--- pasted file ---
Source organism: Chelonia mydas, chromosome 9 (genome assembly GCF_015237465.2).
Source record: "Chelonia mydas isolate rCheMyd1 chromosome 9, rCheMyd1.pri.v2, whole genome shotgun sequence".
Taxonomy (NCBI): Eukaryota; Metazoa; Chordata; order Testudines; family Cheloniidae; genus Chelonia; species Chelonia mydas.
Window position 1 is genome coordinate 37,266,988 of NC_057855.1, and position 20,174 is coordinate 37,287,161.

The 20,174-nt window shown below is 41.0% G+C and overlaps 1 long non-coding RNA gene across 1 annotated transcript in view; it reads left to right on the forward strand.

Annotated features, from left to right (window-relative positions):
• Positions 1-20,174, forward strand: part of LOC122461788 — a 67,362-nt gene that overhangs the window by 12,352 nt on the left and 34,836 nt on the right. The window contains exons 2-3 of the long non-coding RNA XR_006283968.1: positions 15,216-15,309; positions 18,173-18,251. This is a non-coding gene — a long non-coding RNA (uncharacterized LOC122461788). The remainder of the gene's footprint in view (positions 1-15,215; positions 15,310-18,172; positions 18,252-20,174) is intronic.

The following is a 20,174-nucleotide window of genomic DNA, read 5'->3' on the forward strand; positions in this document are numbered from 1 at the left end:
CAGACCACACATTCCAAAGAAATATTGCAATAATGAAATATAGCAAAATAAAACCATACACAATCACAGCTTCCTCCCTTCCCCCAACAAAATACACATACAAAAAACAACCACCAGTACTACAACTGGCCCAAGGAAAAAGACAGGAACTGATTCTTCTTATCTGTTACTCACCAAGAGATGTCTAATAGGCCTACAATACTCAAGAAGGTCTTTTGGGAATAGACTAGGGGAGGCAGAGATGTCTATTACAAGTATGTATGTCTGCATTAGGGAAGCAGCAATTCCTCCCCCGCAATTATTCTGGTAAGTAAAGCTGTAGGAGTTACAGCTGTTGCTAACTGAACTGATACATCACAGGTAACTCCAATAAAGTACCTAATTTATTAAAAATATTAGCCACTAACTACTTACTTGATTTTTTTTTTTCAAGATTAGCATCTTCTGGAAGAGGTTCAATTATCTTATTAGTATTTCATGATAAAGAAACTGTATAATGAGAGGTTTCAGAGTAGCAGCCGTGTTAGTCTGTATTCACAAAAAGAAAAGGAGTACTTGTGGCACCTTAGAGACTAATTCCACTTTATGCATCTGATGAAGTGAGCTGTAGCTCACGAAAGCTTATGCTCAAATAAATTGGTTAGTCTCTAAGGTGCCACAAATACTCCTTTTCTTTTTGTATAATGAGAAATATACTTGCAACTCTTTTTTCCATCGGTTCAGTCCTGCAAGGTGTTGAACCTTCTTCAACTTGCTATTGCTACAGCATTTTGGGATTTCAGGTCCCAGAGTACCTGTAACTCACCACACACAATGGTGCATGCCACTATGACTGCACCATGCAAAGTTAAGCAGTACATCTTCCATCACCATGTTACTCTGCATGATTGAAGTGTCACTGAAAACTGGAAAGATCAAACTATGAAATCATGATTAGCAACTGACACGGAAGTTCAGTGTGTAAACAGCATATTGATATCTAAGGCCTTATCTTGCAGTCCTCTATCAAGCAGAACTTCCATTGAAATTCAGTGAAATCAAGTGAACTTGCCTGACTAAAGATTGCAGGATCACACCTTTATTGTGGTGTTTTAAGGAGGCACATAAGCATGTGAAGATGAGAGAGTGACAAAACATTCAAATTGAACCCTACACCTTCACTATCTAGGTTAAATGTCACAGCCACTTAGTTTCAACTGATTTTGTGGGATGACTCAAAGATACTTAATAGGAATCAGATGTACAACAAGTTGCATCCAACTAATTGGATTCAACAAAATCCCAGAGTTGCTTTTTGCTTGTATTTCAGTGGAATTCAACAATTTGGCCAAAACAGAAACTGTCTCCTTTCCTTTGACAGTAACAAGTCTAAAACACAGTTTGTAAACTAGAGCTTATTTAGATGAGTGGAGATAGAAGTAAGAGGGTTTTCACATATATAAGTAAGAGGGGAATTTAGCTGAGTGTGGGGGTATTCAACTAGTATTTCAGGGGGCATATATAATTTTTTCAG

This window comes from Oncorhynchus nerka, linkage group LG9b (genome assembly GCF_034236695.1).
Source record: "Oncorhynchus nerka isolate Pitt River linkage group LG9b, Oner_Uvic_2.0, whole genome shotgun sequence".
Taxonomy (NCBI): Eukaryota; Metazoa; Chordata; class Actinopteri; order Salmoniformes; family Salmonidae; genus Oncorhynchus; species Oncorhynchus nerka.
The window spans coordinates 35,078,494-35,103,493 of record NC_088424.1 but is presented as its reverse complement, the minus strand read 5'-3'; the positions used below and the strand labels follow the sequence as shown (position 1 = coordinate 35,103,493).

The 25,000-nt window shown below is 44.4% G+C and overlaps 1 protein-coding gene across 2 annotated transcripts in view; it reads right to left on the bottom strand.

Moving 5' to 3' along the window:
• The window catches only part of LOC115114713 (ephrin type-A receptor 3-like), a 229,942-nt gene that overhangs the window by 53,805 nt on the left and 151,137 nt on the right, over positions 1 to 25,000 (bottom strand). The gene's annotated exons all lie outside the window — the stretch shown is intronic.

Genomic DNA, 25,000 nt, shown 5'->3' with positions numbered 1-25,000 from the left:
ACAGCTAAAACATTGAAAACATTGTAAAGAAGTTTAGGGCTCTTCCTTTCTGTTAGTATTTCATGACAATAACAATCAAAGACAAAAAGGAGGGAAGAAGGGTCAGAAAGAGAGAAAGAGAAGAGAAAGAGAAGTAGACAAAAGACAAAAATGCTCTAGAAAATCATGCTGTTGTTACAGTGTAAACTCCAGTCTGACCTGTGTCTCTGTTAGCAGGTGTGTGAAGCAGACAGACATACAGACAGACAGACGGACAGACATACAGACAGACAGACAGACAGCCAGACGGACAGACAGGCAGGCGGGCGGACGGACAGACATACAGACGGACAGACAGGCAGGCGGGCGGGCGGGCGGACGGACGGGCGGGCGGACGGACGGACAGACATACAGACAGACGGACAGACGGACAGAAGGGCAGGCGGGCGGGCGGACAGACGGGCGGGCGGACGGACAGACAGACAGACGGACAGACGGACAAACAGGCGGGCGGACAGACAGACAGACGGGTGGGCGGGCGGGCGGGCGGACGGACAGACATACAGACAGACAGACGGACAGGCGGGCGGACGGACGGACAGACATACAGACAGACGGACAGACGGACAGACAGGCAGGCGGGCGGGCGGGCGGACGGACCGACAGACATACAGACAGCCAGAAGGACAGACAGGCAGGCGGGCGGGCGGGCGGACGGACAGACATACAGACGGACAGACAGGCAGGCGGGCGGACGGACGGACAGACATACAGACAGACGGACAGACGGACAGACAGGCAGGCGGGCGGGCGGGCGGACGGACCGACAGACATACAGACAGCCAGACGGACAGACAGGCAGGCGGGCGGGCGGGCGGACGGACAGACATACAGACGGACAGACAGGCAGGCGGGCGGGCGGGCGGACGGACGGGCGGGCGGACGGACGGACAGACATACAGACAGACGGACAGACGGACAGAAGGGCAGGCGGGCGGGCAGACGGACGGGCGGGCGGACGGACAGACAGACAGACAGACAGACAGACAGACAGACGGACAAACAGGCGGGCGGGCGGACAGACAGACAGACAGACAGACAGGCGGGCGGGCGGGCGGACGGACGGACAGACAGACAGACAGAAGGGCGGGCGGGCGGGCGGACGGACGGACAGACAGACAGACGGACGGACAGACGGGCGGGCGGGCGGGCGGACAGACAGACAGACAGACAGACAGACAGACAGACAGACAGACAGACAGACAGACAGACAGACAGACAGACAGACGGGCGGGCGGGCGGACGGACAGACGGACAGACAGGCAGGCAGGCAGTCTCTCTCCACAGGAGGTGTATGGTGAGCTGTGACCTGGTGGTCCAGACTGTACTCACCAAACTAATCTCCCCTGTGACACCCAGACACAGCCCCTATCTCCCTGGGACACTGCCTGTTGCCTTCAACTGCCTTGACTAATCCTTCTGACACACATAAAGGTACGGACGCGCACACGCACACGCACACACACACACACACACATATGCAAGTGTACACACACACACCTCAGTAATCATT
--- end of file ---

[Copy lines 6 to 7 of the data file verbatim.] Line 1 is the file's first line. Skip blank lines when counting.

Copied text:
Annotated features, from left to right (window-relative positions):
• Positions 1-20,174, forward strand: part of LOC122461788 — a 67,362-nt gene that overhangs the window by 12,352 nt on the left and 34,836 nt on the right. The window contains exons 2-3 of the long non-coding RNA XR_006283968.1: positions 15,216-15,309; positions 18,173-18,251. This is a non-coding gene — a long non-coding RNA (uncharacterized LOC122461788). The remainder of the gene's footprint in view (positions 1-15,215; positions 15,310-18,172; positions 18,252-20,174) is intronic.